About 80 million U.S. adults have high blood pressure, but nearly 20 percent are unaware of it and only about half have it under control, according to the American Heart Association. Even though it usually has no symptoms, high blood pressure can be deadly if it isn’t treated.
With millions of consumers strapping on activity monitors like Fitbit, Garmin and Jawbone, Chicago-based higi has created a platform for tracking blood pressure and other health information. Users can sync their data online and earn incentives like retail discounts, gift cards, fitness gear, gym memberships and vacations.
A new study showed that engagement in the platform helped people with high blood pressure lower their readings. Participants in the nearly three-year study, average age 52, showed a blood pressure reading of 140/90 mmHg or more – which is considered high – at their first higi measurement. Fifty-six percent of participants were men, 44 percent were women and nearly half were obese. Analyzing the activities of approximately 153,000 study subjects who met the inclusion criteria, researchers found:
- Nearly half decreased their systolic blood pressure.
- Of those with greater than 20 achievements, about 85 percent lowered their blood pressure to non-hypertensive.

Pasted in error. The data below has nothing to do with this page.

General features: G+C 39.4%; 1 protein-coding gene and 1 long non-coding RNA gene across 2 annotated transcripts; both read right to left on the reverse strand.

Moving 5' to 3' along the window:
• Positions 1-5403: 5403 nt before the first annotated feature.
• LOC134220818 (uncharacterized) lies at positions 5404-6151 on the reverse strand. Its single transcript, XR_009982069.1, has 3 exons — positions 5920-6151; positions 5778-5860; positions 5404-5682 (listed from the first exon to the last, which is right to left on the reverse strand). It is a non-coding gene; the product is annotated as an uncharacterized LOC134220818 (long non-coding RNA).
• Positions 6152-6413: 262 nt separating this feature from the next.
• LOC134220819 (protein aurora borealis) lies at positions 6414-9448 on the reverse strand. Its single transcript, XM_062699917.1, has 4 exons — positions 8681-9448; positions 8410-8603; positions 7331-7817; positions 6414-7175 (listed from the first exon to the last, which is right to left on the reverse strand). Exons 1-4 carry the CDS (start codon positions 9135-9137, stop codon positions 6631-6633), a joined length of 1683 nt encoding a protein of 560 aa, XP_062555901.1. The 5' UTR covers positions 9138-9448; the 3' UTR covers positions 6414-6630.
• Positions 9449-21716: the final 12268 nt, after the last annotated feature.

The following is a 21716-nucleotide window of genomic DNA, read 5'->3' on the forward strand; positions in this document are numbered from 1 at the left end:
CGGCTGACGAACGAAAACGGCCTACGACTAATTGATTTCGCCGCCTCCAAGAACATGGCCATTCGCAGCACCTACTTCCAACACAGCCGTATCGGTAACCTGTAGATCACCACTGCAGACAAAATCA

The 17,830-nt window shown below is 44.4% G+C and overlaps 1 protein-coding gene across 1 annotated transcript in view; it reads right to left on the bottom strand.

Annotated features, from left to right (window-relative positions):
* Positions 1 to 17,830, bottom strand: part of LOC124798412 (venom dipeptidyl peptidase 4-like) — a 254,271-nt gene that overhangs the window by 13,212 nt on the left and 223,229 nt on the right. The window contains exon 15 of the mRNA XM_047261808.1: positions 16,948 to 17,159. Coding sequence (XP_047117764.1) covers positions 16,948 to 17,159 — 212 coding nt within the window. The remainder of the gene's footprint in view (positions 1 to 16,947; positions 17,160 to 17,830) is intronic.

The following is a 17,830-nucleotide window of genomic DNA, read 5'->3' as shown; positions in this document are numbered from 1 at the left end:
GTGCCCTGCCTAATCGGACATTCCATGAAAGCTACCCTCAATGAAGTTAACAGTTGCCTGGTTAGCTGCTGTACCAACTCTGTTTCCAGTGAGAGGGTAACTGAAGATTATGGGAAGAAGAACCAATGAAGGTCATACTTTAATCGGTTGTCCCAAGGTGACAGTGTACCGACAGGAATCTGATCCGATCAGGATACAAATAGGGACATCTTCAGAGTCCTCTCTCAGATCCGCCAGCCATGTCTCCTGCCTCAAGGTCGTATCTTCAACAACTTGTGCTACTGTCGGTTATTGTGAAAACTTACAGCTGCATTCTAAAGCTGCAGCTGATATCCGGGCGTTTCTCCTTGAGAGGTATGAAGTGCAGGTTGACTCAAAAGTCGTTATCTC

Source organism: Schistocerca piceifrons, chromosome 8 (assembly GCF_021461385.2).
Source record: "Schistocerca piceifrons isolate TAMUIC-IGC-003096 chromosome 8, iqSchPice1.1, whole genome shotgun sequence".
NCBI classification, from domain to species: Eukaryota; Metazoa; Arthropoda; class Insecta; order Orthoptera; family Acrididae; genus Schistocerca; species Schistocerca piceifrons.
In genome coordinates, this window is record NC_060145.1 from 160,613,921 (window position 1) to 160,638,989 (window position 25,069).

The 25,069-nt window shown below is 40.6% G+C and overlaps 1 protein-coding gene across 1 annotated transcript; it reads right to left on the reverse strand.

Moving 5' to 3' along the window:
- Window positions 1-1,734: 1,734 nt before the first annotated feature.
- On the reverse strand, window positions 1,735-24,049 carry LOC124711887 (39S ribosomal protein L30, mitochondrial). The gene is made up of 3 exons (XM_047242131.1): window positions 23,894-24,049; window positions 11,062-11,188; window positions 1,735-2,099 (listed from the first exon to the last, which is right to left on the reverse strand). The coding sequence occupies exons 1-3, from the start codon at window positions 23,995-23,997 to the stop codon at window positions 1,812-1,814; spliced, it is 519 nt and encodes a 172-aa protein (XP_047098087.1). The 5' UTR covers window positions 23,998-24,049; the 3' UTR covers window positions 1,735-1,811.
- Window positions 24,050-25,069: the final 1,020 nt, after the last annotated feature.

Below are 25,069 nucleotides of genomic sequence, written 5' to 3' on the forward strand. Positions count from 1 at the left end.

- Participants with more than 20 achievements showed an average drop of systolic blood pressure (top number) of 16.2 mmHg and a drop of diastolic pressure (bottom number) of 10.6 mmHg
“What we found in our study confirms what many have felt intuitively: when individuals are armed with their health data, they can make meaningful improvements in their health that may lead to lasting behavior change,” said Khan M. Siddiqui, chief technology officer and chief medical officer at higi. “Our findings bolster our belief that the best way to help consumers live healthier lives is to empower them with personally meaningful data, content and rewards that make healthier choices second nature.”
The health monitoring system takes place on a network of 10,000 retail health stations or with third-party wearable health-tracking devices. and wellness organizations can also use it to encourage consumers to monitor their blood pressure and other vital health stats, Siddiqui said.
Co-author is Ross Goglia, M.B.A.